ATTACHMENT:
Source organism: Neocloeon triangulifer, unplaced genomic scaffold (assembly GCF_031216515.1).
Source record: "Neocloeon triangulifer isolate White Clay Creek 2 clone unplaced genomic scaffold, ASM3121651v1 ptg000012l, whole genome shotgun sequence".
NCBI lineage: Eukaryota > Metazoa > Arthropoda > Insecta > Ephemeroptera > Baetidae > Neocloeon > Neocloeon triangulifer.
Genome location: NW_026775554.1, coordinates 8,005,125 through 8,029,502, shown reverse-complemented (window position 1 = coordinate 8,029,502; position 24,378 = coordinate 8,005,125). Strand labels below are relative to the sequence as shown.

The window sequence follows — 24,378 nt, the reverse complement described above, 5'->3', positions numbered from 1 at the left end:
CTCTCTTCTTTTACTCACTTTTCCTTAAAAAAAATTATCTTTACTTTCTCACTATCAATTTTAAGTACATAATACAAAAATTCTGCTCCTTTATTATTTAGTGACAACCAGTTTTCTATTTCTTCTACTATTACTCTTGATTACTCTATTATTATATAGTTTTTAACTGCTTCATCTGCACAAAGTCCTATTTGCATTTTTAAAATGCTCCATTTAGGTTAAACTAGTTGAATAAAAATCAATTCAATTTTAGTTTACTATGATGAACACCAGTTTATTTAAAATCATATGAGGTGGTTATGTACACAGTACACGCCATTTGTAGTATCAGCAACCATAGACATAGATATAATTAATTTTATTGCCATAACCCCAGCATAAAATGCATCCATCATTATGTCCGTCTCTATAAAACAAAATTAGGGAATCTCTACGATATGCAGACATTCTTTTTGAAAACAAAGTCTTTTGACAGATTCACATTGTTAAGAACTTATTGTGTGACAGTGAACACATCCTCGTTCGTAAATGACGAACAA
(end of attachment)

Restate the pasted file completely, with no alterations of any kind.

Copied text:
Source organism: Neocloeon triangulifer, unplaced genomic scaffold (assembly GCF_031216515.1).
Source record: "Neocloeon triangulifer isolate White Clay Creek 2 clone unplaced genomic scaffold, ASM3121651v1 ptg000012l, whole genome shotgun sequence".
NCBI lineage: Eukaryota > Metazoa > Arthropoda > Insecta > Ephemeroptera > Baetidae > Neocloeon > Neocloeon triangulifer.
Genome location: NW_026775554.1, coordinates 8,005,125 through 8,029,502, shown reverse-complemented (window position 1 = coordinate 8,029,502; position 24,378 = coordinate 8,005,125). Strand labels below are relative to the sequence as shown.

The window sequence follows — 24,378 nt, the reverse complement described above, 5'->3', positions numbered from 1 at the left end:
CTCTCTTCTTTTACTCACTTTTCCTTAAAAAAAATTATCTTTACTTTCTCACTATCAATTTTAAGTACATAATACAAAAATTCTGCTCCTTTATTATTTAGTGACAACCAGTTTTCTATTTCTTCTACTATTACTCTTGATTACTCTATTATTATATAGTTTTTAACTGCTTCATCTGCACAAAGTCCTATTTGCATTTTTAAAATGCTCCATTTAGGTTAAACTAGTTGAATAAAAATCAATTCAATTTTAGTTTACTATGATGAACACCAGTTTATTTAAAATCATATGAGGTGGTTATGTACACAGTACACGCCATTTGTAGTATCAGCAACCATAGACATAGATATAATTAATTTTATTGCCATAACCCCAGCATAAAATGCATCCATCATTATGTCCGTCTCTATAAAACAAAATTAGGGAATCTCTACGATATGCAGACATTCTTTTTGAAAACAAAGTCTTTTGACAGATTCACATTGTTAAGAACTTATTGTGTGACAGTGAACACATCCTCGTTCGTAAATGACGAACAA